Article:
CRIA Granted Leave to Intervene in iPod Levy Case But Court Doesn’t Want To Hear About File Sharing

The Federal Court of Appeal on Friday granted CRIA's request to intervene in the private copying/iPod levy judicial review, a case that openly reveals the divisions between CRIA and the Canadian Private Copying Collective (CRIA is on the board of CPCC but the CPCC objected to its intervention request).  CRIA's Graham Henderson identified seven objections to the Copyright Board decision:

  • the Decision failed to consider the fundamental importance of exclusive rights in Canadian copyright law
  • the Board failed to consider the implications of the combination of the Decision with statements in its prior decisions to the effect that the Private Copying regime legalizes copying for the private use of the person making the copy, regardless of whether the source is a non-infringing copy or subject to a levy.
  • by broadening the scope of the exception to devices never intended by Parliament to be covered, the Board has potentially and inappropriately transformed the 'private copying' exception into a public license
  • the Decision failed to adequately consider and apply policy principles related to copyright. Any decision or combination of decisions that exempts unauthorized P2P downloading from infringement would be contrary to the public interest because it serves as a disincentive to investment in the production of music and the dissemination of legitimate copies of music.
  • the Decision failed to adequately consider and apply the specific policy principles behind the private copying exception.
  • the Board was wrong to broaden the scope of the private copying exception to avoid making illegal file sharers liable for infringement.
  • the Decision failed to consider Canada's international and bilateral treaty obligations related to copyright and related rights.

The Court summarily rejected CRIA's attempt to expand the private copying case by making these (largely incorrect) arguments about P2P downloading.  Indeed, Federal Court Chief Justice Richard states:

I am of the view that any submissions by CRIA as an intervenor would not be necessary or useful with respect to any issues other than three main issues before this Court. CRIA may have a useful, new and different perspective to bring to bear upon these proceedings, provided that it is confined to the three major issues before the Court.

CRIA was therefore added to the case and given permission to file a 15 page memo and spend 20 minutes of argument on issues surrounding the digital audio recorders and whether they qualify as a medium for the purposes of the Copyright Act.  Its claims about private copying and the legality of peer-to-peer downloading will have to wait for another day.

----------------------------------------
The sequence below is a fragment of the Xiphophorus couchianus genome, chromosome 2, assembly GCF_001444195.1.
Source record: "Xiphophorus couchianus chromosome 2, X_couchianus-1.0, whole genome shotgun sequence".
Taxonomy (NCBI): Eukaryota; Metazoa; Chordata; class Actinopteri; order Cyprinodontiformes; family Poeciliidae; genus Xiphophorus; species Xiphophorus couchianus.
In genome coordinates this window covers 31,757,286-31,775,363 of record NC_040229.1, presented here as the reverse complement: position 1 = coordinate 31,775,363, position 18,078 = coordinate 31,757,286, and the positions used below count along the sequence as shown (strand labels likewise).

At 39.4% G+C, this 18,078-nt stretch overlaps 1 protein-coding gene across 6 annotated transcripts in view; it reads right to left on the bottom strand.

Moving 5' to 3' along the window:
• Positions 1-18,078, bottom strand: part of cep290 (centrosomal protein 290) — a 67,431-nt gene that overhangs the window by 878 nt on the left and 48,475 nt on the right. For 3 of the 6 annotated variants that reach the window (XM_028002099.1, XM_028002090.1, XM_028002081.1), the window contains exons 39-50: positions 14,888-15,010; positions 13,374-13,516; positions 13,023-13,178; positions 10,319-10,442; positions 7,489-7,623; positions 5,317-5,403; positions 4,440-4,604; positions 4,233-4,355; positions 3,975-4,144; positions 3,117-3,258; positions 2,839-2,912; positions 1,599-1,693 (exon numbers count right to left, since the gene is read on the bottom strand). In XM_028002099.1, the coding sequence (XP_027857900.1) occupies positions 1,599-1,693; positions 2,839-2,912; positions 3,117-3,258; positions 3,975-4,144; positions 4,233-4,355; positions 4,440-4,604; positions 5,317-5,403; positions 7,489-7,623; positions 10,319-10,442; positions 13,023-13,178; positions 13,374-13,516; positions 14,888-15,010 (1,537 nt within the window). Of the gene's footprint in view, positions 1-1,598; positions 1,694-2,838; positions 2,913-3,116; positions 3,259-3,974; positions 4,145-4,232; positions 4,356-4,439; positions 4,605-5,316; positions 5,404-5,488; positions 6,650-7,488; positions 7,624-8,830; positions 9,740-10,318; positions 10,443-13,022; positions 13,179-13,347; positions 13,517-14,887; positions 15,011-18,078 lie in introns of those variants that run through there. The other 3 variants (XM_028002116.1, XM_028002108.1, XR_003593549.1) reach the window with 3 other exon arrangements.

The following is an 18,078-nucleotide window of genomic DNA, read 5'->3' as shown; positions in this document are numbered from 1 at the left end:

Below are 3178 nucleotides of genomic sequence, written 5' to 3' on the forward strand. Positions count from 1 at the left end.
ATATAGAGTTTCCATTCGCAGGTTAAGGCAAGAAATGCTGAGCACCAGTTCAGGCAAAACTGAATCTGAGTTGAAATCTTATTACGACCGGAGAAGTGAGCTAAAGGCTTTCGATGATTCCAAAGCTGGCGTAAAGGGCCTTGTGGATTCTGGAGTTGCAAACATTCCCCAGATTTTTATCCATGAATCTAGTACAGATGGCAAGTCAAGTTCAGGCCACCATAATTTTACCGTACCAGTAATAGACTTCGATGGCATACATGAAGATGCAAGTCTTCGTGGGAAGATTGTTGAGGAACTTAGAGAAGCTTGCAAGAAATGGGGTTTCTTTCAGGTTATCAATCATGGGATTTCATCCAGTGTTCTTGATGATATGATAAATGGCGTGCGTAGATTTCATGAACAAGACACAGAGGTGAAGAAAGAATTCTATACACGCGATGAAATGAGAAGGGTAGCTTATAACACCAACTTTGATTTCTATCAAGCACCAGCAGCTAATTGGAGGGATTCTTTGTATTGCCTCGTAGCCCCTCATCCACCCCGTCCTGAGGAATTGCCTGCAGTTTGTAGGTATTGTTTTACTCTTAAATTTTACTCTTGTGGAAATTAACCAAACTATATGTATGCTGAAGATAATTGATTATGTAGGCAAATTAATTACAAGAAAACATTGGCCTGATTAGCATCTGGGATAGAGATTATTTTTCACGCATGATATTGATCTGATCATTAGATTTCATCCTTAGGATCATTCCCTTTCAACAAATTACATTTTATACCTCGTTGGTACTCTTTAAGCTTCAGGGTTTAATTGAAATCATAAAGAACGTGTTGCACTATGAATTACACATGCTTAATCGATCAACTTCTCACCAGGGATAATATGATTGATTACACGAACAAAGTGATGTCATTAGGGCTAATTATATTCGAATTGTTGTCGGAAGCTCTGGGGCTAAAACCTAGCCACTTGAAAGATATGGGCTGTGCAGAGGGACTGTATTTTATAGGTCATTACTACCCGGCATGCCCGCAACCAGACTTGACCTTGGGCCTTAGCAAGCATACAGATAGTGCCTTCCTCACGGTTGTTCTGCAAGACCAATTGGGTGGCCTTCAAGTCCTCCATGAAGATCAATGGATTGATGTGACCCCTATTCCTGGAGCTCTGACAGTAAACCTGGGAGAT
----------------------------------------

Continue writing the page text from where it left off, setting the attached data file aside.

1. CRIA membership
    I can see why the CRIA, as I understand its composition to be, would want to scrap the levy. If in fact they are not considered to be a Canadian recording company, then according to the CCPC’s website they are not eligible to collect monies from the levy. The Canadian artists that they represent, however, are. They wouldn’t get their cut of the action.

  2. CRIA gets the money ANYway!
    CRIA operates the Audio Video Licensing Agency (AVLA) which is part of the Neighbouring Rights Collective of Canada (NRCC). CRIA’s general counsel occupied the NRCC board seat at the CPCC board of directors table. CRIA abandoned that seat just recently in melding with its ‘about face’ and intervention about the iPod levy. Clearly, for ‘political optics’ reasons CRIA prefers to give the impression that they no longer support the blank media levy.

    But make no mistake, they (CRIA) will still accept and guard the MONEY for all practical purposes. The way the CPCC is structured to FLOW THE MONEY, NRCC/AVLA will still receive their cut from the CPCC collection plate. That $$s SUM is supposed to be forwarded (thru CRIA) to artists who are signed by CRIA’s major labels that qualify for CPCC monies. Needless-to-say, there has never been any public accounting as to whether the CPCC monies that CRIA controls actually get funneled down to those major label artists who qualify for the CPCC tax dividend, or whether the CRIA or the major labels take an administration fee along the way…

  3. The levy doesn’t affect retail blank me
    …that is, if you know where to shop. In the case of CD-R levies, big box computer stores will charge you for this tax, but I’ve seen some retail stores advertising and selling 50 CD-R spindle for under $10 for quite some time now, with some going to $7-8. There is no way the CD-Rs in those places were ‘taxed’ when the ‘taxes’ cost more than the products. When CRIA finally managed to yank the levy system, it will just formalize what retail stores have done to avoid this poor excuse of protection fee.